Jeff Choate has Montana State moving in the right direction, but he figures the Bobcats need to make a few more strides to catch up with Eastern Washington.
Talking about the Eagles earlier this week, MSU’s second-year coach marveled at how little has changed in Cheney despite the loss of some high-profile players and the departure of half the coaching staff.
“I don’t think they’re that much different,” Choate said. “They play with a lot of swagger and a lot of confidence.
“We want to be like that,” Choate said.
The resilience of Eastern (4-2 overall, 3-0 Big Sky Conference) was the major topic this week in Bozeman, where Choate has the Bobcats off to a 2-1 start in the league.
After watching film of the Eagles’ 41-38 win at UC Davis last week, Choate said he saw a team that’s getting better every week.
“They have a ton of capable skill players and (quarterback Gage Gubrud’s) comfort level with those guys is starting to emerge,” Choate said.
On defense, Choate marvels at the skills of linebacker Kurt Calhoun, the ability of Eastern’s corner to hold press coverage and the Eagles’ stamina while playing 104 snaps at Davis.
“It will be an interesting game,” Choate said.
For a sellout crowd at Roos Field, much of that interest will focus on how Eastern’s defense will try to contain mobile sophomore quarterback Chris Murray and MSU’s option-based offense.
Comparing Murray to last year’s version, EWU defensive coordinator Jeff Schmedding said, “You can see the maturity … and he has more control of the offense.”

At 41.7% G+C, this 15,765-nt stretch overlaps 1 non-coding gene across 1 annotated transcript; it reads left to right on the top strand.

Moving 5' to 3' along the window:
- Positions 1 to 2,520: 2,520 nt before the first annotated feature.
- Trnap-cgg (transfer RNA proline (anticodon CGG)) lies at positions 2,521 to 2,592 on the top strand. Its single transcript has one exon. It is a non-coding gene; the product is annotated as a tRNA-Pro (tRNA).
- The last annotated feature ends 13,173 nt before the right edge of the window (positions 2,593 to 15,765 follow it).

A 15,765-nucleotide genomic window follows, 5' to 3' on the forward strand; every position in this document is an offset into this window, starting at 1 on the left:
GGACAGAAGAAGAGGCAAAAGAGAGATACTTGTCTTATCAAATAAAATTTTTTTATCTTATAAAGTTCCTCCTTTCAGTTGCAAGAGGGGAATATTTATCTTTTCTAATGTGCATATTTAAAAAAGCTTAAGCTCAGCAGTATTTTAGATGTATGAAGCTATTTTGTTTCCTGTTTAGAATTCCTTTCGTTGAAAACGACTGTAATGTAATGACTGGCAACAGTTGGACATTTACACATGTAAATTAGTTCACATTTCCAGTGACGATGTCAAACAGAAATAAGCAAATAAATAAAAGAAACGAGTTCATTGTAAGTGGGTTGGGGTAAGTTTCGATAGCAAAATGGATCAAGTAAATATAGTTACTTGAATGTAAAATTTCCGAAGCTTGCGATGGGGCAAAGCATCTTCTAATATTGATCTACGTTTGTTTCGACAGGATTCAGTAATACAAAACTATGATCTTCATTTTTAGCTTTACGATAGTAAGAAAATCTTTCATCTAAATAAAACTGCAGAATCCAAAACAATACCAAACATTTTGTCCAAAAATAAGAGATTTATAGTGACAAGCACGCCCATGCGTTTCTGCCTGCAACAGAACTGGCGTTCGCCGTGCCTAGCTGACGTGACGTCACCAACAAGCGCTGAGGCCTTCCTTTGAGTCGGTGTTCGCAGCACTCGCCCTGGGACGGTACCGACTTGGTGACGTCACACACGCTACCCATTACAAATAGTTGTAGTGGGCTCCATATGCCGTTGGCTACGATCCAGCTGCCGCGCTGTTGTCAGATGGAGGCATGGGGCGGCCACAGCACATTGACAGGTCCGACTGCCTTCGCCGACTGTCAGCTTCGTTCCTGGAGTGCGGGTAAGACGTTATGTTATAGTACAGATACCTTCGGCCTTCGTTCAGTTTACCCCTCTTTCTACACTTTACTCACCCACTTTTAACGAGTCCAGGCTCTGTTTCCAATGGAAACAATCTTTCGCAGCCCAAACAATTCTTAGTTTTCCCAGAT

Murray is still a better runner than passer. In five games, he has 81 carries for 543 yards to lead all MSU rushers, but he’s completed only 53 of 104 passes for 646 yards, eight touchdowns and four interceptions.
By contrast, Gubrud needs roughly a 1 1/2 games to put up those kind of passing numbers. In three Big Sky games, he’s 112 for 168 (66.7 percent), for 1,448 yards, 15 TDs and just three picks.
Better yet, Gubrud is spreading the wealth. Seven Eagles have 10 or more catches, and newcomers Jayson Williams and Talolo Limu-Jones are emerging.
“They’ve found their deep threats,” Choate said. “They have another dynamic offense – they’ll lull you to sleep and then go downfield.”
MSU counters with a defense that leads the Big Sky in average yards given up (347.7) and ranks second in rushing yards (122.7).
The Bobcats (2-3 overall) have done a solid job against opposing Big Sky quarterbacks, who are a collective 64 for 117 with a pass-efficiency rating of 107.2.
“They’ll keep our offense guessing with multiple sets and playing a lot of different guys on defense,” Eastern coach Aaron Best said. “They have players all over the place with experience, and they maximize opportunities with those players.”
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